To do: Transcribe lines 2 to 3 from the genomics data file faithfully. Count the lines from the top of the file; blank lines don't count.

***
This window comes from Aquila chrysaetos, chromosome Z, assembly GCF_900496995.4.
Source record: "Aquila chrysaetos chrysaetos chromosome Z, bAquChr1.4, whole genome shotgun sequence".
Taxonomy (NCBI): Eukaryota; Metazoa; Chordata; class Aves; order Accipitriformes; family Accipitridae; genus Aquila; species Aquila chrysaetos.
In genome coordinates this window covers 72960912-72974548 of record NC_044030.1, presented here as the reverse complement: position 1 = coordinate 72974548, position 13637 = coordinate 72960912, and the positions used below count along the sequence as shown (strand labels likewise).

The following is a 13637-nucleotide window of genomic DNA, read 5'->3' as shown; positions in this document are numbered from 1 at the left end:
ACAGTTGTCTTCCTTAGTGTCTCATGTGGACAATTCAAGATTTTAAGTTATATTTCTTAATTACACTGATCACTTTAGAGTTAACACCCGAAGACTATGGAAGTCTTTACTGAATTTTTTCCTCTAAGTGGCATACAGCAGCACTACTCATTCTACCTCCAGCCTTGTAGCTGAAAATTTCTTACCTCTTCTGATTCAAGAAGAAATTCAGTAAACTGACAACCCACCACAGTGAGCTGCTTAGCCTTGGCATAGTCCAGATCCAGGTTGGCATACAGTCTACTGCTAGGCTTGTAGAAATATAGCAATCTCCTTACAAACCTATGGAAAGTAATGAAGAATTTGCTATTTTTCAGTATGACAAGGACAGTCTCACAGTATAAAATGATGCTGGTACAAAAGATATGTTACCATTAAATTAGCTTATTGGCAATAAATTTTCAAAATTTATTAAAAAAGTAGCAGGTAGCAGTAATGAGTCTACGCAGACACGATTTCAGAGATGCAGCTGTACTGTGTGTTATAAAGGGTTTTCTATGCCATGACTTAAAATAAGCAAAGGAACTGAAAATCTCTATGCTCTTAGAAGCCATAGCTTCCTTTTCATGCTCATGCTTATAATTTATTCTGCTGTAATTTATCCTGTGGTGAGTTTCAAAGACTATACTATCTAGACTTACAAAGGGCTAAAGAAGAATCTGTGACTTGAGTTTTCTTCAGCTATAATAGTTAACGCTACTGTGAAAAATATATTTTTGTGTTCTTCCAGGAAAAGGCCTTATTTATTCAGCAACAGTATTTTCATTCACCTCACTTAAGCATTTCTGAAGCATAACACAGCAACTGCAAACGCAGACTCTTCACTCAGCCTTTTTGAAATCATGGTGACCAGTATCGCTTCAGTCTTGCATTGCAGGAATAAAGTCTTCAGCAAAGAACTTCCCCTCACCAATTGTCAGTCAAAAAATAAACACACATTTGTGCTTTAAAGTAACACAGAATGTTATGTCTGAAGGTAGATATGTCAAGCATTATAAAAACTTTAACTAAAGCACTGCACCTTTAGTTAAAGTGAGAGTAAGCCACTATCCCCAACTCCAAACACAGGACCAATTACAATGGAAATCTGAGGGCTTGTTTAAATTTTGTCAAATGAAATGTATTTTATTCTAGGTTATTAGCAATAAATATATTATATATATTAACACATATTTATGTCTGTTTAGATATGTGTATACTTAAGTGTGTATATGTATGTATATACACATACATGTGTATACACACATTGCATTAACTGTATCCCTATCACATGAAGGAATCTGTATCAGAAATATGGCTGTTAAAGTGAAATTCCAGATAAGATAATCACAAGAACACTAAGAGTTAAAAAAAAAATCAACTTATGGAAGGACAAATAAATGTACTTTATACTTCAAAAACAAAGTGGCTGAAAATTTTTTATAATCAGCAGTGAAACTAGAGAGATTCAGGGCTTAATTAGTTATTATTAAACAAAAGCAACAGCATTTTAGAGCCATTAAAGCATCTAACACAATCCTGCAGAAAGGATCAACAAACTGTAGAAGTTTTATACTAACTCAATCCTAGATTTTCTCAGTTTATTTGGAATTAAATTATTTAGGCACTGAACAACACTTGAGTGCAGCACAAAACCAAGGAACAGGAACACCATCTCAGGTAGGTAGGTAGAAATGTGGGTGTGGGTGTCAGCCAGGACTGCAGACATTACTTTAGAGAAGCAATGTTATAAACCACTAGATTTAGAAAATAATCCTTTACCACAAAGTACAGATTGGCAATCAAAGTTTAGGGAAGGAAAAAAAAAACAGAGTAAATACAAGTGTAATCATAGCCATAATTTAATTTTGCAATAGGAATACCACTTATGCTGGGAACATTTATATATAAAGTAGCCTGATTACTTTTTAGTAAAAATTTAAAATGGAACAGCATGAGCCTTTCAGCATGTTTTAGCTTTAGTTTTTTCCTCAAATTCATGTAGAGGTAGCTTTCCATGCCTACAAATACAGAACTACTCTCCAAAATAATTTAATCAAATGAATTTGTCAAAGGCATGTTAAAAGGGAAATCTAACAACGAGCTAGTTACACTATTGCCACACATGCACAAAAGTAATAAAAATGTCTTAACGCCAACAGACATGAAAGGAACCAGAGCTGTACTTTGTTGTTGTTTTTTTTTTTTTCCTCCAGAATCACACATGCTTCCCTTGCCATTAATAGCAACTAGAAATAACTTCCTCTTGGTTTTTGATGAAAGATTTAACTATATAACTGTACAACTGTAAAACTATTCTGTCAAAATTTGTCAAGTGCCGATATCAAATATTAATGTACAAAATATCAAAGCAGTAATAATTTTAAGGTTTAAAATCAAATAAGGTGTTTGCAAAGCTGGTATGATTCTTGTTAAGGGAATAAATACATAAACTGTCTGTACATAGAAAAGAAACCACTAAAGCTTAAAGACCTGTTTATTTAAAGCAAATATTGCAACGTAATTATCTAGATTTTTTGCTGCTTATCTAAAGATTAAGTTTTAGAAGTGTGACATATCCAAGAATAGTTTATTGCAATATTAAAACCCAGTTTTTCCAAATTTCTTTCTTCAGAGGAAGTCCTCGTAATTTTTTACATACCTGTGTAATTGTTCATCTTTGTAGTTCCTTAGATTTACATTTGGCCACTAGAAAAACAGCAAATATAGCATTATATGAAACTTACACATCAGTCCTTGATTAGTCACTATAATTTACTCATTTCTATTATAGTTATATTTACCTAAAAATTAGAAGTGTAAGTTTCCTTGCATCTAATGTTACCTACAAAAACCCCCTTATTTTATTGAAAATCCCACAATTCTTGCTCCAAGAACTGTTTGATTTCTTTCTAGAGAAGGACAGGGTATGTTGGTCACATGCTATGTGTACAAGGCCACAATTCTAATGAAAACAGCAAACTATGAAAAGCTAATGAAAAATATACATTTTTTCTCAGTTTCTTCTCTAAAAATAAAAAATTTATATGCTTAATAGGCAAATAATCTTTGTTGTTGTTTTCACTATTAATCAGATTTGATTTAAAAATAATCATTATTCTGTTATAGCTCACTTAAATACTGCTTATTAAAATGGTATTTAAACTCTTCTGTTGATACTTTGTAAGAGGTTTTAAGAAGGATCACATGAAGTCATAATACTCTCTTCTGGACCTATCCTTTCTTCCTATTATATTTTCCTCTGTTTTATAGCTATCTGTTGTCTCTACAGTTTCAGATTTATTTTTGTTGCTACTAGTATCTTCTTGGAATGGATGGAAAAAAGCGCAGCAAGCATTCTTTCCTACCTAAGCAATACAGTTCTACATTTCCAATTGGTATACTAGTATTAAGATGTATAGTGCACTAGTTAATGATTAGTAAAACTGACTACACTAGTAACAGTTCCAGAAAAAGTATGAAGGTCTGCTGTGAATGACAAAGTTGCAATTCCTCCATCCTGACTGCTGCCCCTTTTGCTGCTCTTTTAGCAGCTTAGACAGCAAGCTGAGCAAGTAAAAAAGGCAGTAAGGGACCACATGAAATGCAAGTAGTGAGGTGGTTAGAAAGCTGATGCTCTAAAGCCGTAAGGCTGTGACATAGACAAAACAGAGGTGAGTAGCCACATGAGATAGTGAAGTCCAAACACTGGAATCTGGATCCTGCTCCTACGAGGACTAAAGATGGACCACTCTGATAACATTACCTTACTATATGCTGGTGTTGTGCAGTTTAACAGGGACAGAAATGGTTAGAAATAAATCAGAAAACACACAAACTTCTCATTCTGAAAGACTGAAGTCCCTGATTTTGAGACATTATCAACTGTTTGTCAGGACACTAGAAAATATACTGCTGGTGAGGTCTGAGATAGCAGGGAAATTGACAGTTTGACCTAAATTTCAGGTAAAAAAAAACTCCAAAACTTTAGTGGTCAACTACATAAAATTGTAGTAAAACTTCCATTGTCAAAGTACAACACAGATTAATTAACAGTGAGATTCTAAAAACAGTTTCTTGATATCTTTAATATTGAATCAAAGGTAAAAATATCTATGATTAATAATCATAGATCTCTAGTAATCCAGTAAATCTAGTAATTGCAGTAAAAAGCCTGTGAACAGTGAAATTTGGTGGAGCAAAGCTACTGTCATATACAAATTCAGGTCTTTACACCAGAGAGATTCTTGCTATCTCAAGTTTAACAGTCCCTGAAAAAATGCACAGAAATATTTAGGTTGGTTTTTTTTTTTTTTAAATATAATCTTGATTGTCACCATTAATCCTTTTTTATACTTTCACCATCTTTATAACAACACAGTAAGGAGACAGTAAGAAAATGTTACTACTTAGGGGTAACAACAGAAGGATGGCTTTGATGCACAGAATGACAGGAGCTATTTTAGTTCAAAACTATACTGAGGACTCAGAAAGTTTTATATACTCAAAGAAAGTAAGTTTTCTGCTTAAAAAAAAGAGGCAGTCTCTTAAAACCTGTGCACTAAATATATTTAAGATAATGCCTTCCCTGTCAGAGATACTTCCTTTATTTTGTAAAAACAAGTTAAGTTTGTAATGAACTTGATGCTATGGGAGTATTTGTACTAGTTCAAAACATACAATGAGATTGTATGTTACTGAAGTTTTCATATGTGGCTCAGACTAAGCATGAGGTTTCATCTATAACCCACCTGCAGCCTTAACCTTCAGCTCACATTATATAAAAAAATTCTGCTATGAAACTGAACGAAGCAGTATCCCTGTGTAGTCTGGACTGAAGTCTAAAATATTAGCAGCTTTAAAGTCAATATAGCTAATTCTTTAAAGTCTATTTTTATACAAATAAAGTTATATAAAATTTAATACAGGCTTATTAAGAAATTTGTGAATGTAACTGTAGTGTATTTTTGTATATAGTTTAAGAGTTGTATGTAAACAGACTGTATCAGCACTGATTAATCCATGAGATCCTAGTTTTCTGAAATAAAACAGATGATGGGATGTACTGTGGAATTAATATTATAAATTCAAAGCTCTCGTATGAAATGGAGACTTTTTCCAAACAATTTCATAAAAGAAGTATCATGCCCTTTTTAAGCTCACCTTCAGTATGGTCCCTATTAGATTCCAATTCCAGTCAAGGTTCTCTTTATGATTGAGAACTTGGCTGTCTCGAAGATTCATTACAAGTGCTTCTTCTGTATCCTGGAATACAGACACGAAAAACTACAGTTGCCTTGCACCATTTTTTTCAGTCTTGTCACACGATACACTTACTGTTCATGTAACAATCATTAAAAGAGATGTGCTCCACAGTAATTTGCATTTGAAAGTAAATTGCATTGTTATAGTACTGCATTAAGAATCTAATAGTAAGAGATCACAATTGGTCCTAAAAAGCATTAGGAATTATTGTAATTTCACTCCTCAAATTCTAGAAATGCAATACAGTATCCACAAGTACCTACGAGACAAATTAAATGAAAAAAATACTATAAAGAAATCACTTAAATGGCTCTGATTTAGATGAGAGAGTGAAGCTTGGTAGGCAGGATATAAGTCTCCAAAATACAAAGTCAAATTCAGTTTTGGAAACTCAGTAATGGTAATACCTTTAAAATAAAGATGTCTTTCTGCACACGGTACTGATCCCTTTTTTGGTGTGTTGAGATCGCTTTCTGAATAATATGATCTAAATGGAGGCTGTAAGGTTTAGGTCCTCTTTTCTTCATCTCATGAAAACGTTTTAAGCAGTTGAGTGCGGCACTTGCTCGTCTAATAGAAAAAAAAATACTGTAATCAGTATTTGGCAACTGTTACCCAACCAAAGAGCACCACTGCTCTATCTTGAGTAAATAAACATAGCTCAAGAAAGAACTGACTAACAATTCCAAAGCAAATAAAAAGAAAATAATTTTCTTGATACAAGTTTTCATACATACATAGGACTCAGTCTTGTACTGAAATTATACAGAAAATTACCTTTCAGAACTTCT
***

Source record: "Aquila chrysaetos chrysaetos chromosome Z, bAquChr1.4, whole genome shotgun sequence".
Taxonomy (NCBI): Eukaryota; Metazoa; Chordata; class Aves; order Accipitriformes; family Accipitridae; genus Aquila; species Aquila chrysaetos.